General Cleaning Of Painted Or Waxed Wood Surfaces
- Procedure code:
- Hspg Prepared For Nps - Sero
- Wood and Plastics
- Finish Carpentry
- Last Modified:
GENERAL CLEANING OF PAINTED OR WAXED WOOD SURFACES
A. This procedure includes guidance for periodically
cleaning painted or waxed wood surfaces.
B. See 01100-07-S for general project guidelines to be
reviewed along with this procedure. These guidelines
cover the following sections:
1. Safety Precautions
2. Historic Structures Precautions
4. Quality Assurance
5. Delivery, Storage and Handling
6. Project/Site Conditions
7. Sequencing and Scheduling
8. General Protection (Surface and Surrounding)
These guidelines should be reviewed prior to performing
this procedure and should be followed, when applicable,
along with recommendations from the Regional Historic
Preservation Officer (RHPO).
C. For guidance on refinishing wood surfaces, see 06400-10-R.
NOTE: Chemical products are sometimes sold under a common
name. This usually means that the substance is not as pure as
the same chemical sold under its chemical name. The grade of
purity of common name substances, however, is usually adequate
for stain removal work, and these products should be purchased
when available, as they tend to be less expensive. Common
names are indicated below by an asterisk (*).
A. Non-Ionic detergent such as "Joy" or "Ivory Liquid", or
trisodium phosphate (TSP)
1. Trisodium Phosphate:
NOTE: THIS CHEMICAL IS BANNED IN SOME STATES SUCH
AS CALIFORNIA. REGULATORY INFORMATION AS WELL AS
ALTERNATIVE OR EQUIVALENT CHEMICALS MAY BE
REQUESTED FROM THE ENVIRONMENTAL PROTECTION AGENCY
(EPA) REGIONAL OFFICE AND/OR THE STATE OFFICE OF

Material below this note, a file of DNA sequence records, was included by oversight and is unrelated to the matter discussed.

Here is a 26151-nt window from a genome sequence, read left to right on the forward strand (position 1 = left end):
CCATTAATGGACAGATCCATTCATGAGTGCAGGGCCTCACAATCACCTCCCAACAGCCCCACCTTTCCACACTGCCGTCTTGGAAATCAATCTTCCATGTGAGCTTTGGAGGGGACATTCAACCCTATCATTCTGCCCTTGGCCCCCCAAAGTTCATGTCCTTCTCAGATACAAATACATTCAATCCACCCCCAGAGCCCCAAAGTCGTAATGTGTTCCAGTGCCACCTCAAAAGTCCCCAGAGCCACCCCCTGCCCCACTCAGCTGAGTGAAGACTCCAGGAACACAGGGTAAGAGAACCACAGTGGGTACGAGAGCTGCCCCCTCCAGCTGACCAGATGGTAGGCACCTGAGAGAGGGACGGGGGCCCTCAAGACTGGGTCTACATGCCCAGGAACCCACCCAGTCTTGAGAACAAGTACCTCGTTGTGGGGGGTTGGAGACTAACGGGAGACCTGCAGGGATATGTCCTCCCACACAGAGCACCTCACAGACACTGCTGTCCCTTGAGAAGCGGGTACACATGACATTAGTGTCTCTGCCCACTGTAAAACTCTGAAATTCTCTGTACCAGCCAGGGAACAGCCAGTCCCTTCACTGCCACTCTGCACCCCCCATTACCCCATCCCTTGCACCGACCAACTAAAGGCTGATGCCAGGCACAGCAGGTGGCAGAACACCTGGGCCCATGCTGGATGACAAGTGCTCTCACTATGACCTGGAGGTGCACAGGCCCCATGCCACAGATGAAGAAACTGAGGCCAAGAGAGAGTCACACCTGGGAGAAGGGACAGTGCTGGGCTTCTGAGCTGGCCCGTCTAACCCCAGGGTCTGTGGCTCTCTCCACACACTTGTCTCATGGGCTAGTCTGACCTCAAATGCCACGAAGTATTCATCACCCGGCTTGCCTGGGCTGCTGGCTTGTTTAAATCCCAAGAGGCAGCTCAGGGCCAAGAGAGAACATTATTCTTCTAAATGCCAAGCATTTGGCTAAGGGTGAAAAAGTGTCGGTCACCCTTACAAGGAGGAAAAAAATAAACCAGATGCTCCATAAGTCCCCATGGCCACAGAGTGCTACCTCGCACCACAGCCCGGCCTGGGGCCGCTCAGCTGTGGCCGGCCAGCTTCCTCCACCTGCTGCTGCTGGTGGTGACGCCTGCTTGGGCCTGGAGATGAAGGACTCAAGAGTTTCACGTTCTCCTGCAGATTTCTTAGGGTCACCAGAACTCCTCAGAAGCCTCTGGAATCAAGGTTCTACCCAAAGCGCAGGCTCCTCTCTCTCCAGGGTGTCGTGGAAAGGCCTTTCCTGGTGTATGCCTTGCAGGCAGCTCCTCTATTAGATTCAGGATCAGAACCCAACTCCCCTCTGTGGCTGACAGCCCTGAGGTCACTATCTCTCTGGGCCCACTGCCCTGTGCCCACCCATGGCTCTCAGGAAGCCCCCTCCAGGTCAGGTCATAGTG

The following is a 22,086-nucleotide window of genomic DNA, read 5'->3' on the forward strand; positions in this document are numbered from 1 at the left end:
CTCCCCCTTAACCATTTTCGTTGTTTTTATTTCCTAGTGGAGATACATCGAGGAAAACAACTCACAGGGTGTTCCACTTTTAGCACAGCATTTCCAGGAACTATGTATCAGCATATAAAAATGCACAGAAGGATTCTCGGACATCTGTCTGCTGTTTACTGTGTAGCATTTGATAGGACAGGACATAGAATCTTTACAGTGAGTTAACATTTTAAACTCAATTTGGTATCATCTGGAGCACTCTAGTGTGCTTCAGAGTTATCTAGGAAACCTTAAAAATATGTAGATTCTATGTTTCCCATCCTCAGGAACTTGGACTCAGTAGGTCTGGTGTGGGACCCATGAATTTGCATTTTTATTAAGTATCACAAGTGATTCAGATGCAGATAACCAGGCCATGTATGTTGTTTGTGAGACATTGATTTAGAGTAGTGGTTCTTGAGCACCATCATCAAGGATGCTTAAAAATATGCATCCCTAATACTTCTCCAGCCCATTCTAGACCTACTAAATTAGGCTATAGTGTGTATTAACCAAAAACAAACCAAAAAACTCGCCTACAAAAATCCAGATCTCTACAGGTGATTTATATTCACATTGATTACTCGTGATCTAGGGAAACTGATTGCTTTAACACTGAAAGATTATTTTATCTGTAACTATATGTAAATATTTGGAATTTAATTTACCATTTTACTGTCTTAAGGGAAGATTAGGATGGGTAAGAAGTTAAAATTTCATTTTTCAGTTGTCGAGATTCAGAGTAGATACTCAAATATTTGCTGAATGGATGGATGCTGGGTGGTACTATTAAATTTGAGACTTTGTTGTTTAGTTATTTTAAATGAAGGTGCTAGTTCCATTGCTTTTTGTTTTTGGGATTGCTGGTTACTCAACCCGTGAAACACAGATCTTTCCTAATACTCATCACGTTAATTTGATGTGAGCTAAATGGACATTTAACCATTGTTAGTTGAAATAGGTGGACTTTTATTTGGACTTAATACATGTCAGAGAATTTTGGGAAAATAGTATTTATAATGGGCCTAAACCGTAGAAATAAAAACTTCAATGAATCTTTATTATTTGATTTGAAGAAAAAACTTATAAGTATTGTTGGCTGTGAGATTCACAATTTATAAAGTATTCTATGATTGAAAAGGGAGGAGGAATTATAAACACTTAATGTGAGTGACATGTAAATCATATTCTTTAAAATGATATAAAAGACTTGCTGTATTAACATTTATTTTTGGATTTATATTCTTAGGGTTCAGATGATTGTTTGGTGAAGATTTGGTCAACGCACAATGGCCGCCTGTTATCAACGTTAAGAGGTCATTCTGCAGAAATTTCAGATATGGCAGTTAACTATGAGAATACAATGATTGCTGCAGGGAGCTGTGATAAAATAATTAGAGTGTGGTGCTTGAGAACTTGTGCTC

a. Strong base-type powdered cleaning material
sold under brand names.
b. Other chemical or common names include Sodium
Orthophosphate; Tribasic sodium phosphate;
Trisodium orthophosphate; TSP*; Phosphate of
soda*; (also sold under brand names such as).
c. Potential Hazards: CORROSIVE TO FLESH.
d. Available from chemical supply house, grocery
store or supermarket or hardware store.
B. Mineral Spirits:
1. A petroleum distillate that is used especially as a
paint or varnish thinner.
2. Other chemical or common names include Benzine*
(not Benzene); Naphtha*; Petroleum spirits*;
3. Potential Hazards: TOXIC AND FLAMMABLE.
4. Safety Precautions:
a) AVOID REPEATED OR PROLONGED SKIN CONTACT.
b) ALWAYS wear rubber gloves when handling
c) If any chemical is splashed onto the skin,
wash immediately with soap and water.
5. Available from construction specialties
distributor, hardware store, paint store, or
printer's supply distributor.
Turpentine: Available from hardware store or paint
1. Other chemical or common names include Methylated
2. Potential hazards: TOXIC AND FLAMMABLE.
3. Available from hardware store, paint store or
printer's supply distributor.
4. Denatured alcohol should be a satisfactory
substitute for ethyl alcohol for stain removing
C. Paste wax
D. Liquid bleach
E. Clean, potable water
A. 000 steel wool
B. Two buckets (solution and rinse)
C. Two sponges (solution and rinse)
D. Supply of soft dry wiping cloths
F. Drop cloth
G. 16" electric floor machine
H. Lamb's wool buffing pads
1. Cover all surfaces and equipment not to be cleaned.
Coverings must be adhered without adhesive tape or
nails. Impervious sheeting that produces
condensation shall not be used.
2. Make sure work area is well ventilated and wear
protective clothing and rubber gloves.
3. When cleaning, always rub along the grain of the
4. Change cloths as often as necessary to be effective